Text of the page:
The study of Li et al2 defines a new inter-relationship between intercalated disks and YAP activity. They studied mice with fetal, cardiomyocyte-specific inactivation of both αE- and αT- catenin driven by Myh6-Cre.2 These double knockout (DKO) mice survived to postnatal life. At 6 weeks, the hearts were normal in size, but cardiomyocyte number was higher and cardiomyocyte size was lower than controls. Increased cardiomyocyte number was linked to greater cell cycle activity. Previously, αE-catenin was shown to mediate contact inhibition of keratinocyte proliferation via sequestration of YAP at adherens junctions.13 Therefore, Li et al2 investigated YAP activity in the αE/αT DKO hearts and found increased nuclear YAP. Enhanced YAP activity was essential for the proproliferative effect of α-catenin loss of function because increased cell cycle activity observed in cultured neonatal cardiomyocytes with siRNA-mediated αE/αT knockdown was blunted by simultaneous YAP knockdown. Interestingly, the mechanism of YAP activation seems to differ from what was previously reported for αE-catenin regulation of YAP in keratinocytes, where αE-catenin inhibited YAP dephosphorylation by the phosphatase PP2Ac.13 In contrast, in DKO hearts, both phospho- and total YAP levels were increased, leading to more activated YAP but only a slight reduction of the phospho:total YAP ratio.2 Additional studies are needed to define the mechanistic link between αE/αT-catenin ablation in DKO hearts and YAP activation.
Li et al2 also examined the effect of αE/αT-catenin ablation in adult cardiomyocytes driven by Myh6-MerCreMer. Although fetal inactivation of either αE- or αT-catenin caused adult onset cardiomyopathy,8,9 interestingly, adult stage inactivation of both αE/αT-catenin (IN-DKO) was compatible with survival for >1 year and did not cause histological abnormalities. Cardiomyocyte proliferation was not elevated in unstressed hearts. However, MI of IN-DKO mice showed that the inactivation of αE/αT-catenins had a surprising protective effect: IN-DKO mice had better cardiac function and reduced cardiac remodeling at 9 and 12 weeks post MI. These changes were associated with increased cardiomyocyte cell cycle activity in the border and ischemic zones, and with an increased fraction of cardiomyocytes with YAP nuclear localization. These data suggested that YAP activity in unstressed adult cardiomyocytes is restrained by multiple mechanisms in addition to binding to α-catenins. Myocardial injury releases these additional restraints and unmasks a rate-limiting role for α-catenin trapping of YAP at area composita to limit cardiomyocyte proliferation. Thus, the combination of myocardial injury and α-catenin ablation unfetters YAP, leading to increased cardiomyocyte cell cycle activity and improved recovery from myocardial injury.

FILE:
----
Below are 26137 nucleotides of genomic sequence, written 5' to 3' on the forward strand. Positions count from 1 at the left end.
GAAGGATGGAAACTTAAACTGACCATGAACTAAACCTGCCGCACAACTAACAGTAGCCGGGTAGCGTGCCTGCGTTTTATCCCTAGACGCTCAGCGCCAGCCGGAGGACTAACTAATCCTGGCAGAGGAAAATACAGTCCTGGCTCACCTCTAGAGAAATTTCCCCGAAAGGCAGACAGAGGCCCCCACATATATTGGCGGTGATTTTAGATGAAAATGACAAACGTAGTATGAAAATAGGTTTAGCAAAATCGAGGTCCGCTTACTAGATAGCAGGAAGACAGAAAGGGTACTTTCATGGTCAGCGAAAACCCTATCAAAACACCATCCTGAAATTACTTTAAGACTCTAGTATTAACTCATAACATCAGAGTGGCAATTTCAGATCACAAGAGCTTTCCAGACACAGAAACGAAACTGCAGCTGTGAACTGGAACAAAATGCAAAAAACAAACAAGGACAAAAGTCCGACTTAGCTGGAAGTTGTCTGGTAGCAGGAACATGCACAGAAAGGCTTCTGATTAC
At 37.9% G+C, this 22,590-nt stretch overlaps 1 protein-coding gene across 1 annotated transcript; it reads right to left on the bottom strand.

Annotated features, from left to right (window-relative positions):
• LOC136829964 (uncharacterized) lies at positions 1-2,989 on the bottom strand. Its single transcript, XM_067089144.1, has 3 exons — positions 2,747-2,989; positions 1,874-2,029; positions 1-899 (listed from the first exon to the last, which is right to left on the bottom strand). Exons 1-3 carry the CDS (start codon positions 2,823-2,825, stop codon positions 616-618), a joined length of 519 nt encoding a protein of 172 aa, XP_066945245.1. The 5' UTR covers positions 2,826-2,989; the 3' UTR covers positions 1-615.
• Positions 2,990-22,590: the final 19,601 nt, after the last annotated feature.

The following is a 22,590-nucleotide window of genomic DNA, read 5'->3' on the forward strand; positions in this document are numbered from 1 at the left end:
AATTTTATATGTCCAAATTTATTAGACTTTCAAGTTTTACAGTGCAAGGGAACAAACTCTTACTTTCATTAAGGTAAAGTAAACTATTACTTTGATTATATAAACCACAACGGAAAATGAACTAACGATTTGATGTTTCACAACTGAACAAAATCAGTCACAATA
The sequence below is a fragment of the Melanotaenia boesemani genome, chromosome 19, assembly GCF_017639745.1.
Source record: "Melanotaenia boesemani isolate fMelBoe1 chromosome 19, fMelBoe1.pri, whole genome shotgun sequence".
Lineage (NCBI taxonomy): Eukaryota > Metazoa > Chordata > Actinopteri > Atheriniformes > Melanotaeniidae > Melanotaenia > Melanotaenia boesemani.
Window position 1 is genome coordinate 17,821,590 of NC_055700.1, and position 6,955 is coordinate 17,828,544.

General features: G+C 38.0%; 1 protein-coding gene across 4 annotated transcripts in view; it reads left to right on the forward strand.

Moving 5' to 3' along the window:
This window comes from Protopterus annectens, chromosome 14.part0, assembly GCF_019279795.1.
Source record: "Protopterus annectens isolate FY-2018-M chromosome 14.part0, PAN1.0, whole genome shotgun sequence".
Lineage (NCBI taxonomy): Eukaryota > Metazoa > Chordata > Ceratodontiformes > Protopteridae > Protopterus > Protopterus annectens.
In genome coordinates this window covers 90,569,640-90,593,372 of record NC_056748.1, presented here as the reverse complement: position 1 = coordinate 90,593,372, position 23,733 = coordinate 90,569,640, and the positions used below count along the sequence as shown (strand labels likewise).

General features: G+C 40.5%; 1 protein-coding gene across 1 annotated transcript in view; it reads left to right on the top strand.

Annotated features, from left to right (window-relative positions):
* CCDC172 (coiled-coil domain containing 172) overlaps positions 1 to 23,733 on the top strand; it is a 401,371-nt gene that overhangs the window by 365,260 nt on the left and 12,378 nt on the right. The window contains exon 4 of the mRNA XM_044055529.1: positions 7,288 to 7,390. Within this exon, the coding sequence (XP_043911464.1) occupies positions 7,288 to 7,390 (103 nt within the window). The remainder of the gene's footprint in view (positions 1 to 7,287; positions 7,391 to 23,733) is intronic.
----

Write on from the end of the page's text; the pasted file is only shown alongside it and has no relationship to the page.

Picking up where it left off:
These results raise the interesting possibility that modulation of intercalated disk signaling through YAP may be a means to enhance cardiac regeneration. However, many critical questions must be addressed before pursuit of such a strategy. First, this study provided scant data on the overall phenotype of either DKO or IN-DKO models, such as ventricular function, intercalated disk structure, or electric conduction. Individual fetal knockout of either αE- or αT-catenin caused cardiomyopathy.8,9 The authors did not report the functional phenotype of the DKO model, but it also likely caused ventricular dysfunction. Given these phenotypes, it is surprising that adult α-catenin inactivation in IN-DKO mice seemed to be well tolerated. This might relate to dynamic developmental remodeling of intercalated disk structure,5,6 and suggests that α-catenins are required for normal intercalated disk assembly but are dispensible for their maintenance in the adult heart. Extensive additional data are necessary to provide reassurance that modulation of intercalated disk structure in adult hearts does not cause deleterious effects. In light of potential complications of manipulating intercalated disk structure, perhaps it may be more attractive to target the mechanisms downstream of α-catenins that lead to improved myocardial outcome in IN-DKO hearts after MI. It will be necessary to establish that YAP release from α-catenin inhibition accounts for improved outcome after MI in IN-DKO and then to understand the molecular link between α-catenin and YAP activation better. Given the complex interwoven relationships between Hippo/YAP, Wnt/β-catenin signaling, and intercalated disk integrity, it will be important to show that interventions downstream of α-catenin do not provoke deleterious, cardiomyopathic changes.
In summary, the work of Li et al9 revealed a new mechanism for intercalated disk signaling, in which α-catenin modulates the subcellular localization and transcriptional activity of YAP. This α-catenin trap restrains YAP-driven cardiomyocyte proliferation, and conceivably springing YAP from this trap will be a useful strategy to increase cardiac repair and regeneration.
Sources of Funding
W.T. Pu was supported by grants from the